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Base pairs hold the actual information in DNA and RNA -- somewhat analogous to pits on a CD, or the magnetic coating on a hard disk. Each DNA nucleotide is made up of a sugar molecule, (S, below) a molecule of phosphoric acid (P), and another molecule (technically either a purine or pyrimidine) called the base. DNA bases are Adenine, Guanine, Thymine, or Cytosine; in RNA uracil replaces thymine. Each base pairs up with its opposite in a DNA molecule, guanine with cytosine, adenine with thymine, to form base pairs. Guanine-cytosine base pairs have two hydrogen bonds, while adenine-thymine pairs have three -- an excellent picture of this is available in jafuser's writeup under DNA.

Here is what each base pair would look like on a flattened strand of DNA:

    base pair                   
      _|_                       
P    /   \    P                 
 -           /                  
  S--A   T--S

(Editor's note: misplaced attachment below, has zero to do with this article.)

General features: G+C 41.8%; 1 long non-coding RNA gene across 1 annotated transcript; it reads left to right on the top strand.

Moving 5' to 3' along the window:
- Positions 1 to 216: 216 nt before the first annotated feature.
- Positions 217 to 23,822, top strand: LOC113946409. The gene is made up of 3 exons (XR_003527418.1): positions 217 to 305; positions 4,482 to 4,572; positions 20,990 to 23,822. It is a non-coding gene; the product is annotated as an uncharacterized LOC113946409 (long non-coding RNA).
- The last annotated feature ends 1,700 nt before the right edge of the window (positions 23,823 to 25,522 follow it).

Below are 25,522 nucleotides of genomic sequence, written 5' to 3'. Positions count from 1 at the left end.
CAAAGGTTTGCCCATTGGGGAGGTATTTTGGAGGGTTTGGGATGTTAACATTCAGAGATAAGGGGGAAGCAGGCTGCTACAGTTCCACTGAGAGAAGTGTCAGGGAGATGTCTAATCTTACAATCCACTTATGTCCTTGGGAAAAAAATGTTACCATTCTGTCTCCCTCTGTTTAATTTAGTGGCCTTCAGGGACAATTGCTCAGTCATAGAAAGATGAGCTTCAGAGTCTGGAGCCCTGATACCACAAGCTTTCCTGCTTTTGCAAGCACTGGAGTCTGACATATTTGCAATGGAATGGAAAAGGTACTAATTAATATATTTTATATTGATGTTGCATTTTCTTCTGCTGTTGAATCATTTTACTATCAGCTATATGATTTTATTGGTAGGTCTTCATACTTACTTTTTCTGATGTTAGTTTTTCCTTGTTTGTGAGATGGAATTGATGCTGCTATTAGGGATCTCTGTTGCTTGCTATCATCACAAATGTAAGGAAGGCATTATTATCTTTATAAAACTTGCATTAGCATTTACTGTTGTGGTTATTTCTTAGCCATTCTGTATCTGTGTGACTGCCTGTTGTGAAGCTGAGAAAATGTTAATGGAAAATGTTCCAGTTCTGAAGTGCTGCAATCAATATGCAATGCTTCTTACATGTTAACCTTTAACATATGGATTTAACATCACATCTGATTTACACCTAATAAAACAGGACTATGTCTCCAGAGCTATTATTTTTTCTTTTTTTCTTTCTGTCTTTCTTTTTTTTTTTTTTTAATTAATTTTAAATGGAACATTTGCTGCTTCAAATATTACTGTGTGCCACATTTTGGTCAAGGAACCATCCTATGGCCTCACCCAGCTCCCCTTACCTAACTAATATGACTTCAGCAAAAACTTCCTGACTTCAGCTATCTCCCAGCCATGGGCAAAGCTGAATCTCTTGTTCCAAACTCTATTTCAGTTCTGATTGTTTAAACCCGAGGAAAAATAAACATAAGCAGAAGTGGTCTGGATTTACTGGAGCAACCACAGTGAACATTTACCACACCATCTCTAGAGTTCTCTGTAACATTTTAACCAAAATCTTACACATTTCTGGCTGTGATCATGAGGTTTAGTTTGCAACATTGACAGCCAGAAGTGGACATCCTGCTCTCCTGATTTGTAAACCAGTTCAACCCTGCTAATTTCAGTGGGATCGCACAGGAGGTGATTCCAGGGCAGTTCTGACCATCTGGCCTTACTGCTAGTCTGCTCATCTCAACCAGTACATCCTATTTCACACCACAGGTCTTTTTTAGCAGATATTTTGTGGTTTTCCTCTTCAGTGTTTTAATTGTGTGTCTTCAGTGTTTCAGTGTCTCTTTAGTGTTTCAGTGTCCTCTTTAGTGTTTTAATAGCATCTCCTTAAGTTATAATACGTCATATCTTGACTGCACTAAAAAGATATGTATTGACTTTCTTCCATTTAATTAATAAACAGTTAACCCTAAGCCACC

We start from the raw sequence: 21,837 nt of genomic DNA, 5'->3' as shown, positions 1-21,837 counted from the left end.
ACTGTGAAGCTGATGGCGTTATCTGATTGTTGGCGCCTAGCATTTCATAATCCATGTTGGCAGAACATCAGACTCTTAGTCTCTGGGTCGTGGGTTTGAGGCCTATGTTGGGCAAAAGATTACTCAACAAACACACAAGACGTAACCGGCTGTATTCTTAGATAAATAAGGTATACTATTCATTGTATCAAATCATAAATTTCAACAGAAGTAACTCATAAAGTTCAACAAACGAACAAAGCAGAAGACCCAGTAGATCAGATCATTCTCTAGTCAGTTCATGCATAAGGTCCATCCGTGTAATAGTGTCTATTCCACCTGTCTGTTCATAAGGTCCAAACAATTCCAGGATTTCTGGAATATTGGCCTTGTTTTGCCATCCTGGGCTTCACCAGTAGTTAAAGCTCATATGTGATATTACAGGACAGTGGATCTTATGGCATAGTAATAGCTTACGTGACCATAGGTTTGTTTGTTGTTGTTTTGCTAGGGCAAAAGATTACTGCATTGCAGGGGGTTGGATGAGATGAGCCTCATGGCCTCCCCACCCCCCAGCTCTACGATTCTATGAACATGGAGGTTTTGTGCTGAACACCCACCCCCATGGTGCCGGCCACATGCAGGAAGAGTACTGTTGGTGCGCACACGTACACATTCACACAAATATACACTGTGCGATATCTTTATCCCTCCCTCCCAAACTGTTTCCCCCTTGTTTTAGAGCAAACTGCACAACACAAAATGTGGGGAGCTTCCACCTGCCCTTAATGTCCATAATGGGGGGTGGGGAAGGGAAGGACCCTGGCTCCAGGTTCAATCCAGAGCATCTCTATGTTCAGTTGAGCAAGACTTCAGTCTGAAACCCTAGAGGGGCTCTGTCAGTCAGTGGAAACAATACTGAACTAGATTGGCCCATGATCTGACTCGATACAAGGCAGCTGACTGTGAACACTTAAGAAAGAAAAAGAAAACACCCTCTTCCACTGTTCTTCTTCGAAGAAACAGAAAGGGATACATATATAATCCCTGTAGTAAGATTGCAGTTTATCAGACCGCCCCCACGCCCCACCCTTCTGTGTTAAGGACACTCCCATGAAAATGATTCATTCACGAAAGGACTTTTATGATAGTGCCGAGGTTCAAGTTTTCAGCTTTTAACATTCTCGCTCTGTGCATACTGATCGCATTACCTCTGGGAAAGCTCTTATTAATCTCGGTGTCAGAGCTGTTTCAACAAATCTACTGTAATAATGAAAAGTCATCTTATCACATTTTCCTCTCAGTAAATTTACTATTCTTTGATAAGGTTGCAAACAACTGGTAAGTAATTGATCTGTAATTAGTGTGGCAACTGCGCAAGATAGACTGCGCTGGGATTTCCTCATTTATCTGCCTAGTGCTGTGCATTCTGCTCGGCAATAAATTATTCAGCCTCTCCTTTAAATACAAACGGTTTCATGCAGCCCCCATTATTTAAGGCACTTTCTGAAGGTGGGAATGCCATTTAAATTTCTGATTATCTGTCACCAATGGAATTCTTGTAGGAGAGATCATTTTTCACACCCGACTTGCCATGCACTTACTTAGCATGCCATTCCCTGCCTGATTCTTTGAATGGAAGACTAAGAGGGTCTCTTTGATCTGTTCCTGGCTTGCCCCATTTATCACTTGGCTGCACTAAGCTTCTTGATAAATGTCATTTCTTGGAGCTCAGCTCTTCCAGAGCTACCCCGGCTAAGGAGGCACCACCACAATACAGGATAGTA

/           -                  
P             P                 
 -           /                  
  S--G   C--S                   
 /           -                  
P             P                 
 -           /                  
  S--T   A--S                   
 /           -                  
P             P                 
 -           /    _             
  S--C   G--S      \            
 /           -      } nucleotide
P             P   _/            

Insertion of the wrong base in a piece of DNA while it is being replicated is a mutation referred to as a base pair substitution. In most cases this causes there to be an incorrect amino acid to be inserted into the protein coded for by the effected gene, which may or may not hinder the function of the protein. Every once in a while, a base pair substitution will change the effected codon from coding for an amino acid to being a stop codon. When this happens, the protein that would've been made by the gene is only partially complete, and is most likely useless.

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